Hakeem Olajuwon and Patrick Ewing toiled in the NBA for 19 combined seasons before reaching the Finals in 1994. They were upstaged on June 17 during Game 3, however, when NBC preempted Rockets-Knicks coverage to air police chasing O.J. Simpson down a Southern California freeway. (AP; John Biever/SI)
It gave us domed, all-purpose stadiums and artificial turf and expansive scoreboards. It gave us seminal respect for women’s sports when Billie Jean King beat Bobby Riggs at tennis in 1973. It gave us the inventor of the end zone dance in 1969, Elmo Wright of the University of Houston. It gave us the first prime-time national television audience for a regular-season college basketball game, with the famed 1968 meeting between Houston and U.C.L.A.
So it was despairing to hear that the vacant Astrodome might be torn down and its site paved over as Houston prepares to host the 2017 Super Bowl.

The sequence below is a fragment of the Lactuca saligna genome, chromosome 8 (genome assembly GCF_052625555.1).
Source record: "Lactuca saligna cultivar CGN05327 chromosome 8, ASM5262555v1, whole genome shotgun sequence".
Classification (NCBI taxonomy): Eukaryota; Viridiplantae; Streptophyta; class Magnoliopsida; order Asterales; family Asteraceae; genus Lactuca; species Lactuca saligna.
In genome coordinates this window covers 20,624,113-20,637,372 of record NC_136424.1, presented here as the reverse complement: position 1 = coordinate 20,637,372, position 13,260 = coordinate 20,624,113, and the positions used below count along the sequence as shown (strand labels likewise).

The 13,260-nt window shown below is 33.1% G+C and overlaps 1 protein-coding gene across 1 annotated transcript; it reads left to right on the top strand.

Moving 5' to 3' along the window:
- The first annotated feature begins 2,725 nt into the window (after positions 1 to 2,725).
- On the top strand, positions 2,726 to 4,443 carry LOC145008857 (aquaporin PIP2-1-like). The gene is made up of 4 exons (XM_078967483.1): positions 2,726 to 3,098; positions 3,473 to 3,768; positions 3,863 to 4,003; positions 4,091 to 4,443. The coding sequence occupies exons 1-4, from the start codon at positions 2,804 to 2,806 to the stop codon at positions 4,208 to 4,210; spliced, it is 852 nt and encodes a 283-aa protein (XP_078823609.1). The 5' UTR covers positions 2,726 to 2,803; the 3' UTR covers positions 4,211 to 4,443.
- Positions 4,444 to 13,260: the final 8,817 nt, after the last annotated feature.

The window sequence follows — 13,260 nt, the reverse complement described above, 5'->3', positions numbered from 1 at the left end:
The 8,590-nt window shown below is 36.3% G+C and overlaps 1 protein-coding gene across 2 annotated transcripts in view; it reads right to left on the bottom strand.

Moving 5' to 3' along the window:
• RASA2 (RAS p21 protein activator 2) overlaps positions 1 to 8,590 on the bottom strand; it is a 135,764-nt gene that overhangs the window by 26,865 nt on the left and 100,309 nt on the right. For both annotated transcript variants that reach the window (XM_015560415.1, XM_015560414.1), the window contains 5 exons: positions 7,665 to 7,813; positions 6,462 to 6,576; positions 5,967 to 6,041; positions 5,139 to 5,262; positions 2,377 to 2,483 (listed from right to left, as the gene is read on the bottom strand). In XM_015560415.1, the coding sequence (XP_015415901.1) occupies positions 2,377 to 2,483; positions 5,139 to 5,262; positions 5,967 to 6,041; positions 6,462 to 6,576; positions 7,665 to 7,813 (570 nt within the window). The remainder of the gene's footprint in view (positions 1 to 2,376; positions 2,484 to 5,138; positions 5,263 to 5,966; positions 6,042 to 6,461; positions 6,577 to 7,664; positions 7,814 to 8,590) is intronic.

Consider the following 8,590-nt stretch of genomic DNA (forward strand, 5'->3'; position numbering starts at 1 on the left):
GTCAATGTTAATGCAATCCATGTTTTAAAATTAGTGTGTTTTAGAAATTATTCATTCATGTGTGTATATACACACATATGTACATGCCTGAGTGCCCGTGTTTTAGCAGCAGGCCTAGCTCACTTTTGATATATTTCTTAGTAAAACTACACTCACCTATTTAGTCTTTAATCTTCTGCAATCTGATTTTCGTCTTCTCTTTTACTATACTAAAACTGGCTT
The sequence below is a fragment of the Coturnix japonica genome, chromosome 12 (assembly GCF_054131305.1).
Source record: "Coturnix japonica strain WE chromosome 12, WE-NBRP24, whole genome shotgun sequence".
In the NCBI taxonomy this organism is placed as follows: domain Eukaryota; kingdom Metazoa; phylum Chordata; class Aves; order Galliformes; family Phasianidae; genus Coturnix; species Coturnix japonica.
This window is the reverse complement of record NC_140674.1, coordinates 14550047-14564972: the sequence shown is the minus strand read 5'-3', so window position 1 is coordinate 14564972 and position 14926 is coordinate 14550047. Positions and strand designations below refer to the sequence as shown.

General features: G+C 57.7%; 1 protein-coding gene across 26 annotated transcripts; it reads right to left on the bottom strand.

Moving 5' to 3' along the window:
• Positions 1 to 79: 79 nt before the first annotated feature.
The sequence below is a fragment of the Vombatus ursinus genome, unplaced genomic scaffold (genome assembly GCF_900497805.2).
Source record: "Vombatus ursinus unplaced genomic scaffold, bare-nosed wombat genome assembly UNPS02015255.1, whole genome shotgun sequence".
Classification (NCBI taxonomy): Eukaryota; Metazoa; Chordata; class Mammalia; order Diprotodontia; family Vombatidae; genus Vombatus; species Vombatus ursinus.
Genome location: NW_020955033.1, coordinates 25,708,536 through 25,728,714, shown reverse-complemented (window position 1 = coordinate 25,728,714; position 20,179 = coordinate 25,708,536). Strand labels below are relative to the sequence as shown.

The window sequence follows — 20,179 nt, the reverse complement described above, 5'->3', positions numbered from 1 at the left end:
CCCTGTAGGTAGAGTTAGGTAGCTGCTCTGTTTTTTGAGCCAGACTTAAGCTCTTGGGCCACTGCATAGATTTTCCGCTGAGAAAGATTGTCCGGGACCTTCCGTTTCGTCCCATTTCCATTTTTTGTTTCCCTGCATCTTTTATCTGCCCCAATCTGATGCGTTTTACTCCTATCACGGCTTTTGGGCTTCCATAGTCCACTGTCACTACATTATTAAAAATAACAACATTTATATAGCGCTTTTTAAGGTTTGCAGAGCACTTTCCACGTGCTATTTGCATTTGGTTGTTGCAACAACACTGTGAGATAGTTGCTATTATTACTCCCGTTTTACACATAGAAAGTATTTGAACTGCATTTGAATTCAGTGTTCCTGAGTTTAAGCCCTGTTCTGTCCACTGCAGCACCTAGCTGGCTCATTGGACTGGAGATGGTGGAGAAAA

…Demolition “would symbolize that we’ve just decided to quit,” said Ryan Slattery, whose master’s thesis in architecture at the University of Houston offers a different alternative. His plan, which has gained traction, involves a vision of green space. He would strip the Astrodome to its steel skeleton, evoking the Eiffel Tower of sport, and install a park. It could be used for football tailgating, livestock exhibitions, recreational sports.
All private proposals for the Astrodome are due by June 10 to the Harris County Sports and Convention Corporation, which oversees the stadium.
“Generally, we use light—we don’t really pay much attention to light itself. That’s my interest: this fascination with light and how we come to light.” —James Turrell
Seen here is the The Light Inside (1999), commissioned by and installed at The Museum of Fine Arts, Houston. The Light Inside is installed in the underground tunnel that links the museum’s Caroline Wiess Law Building with the Audrey Jones Beck Building.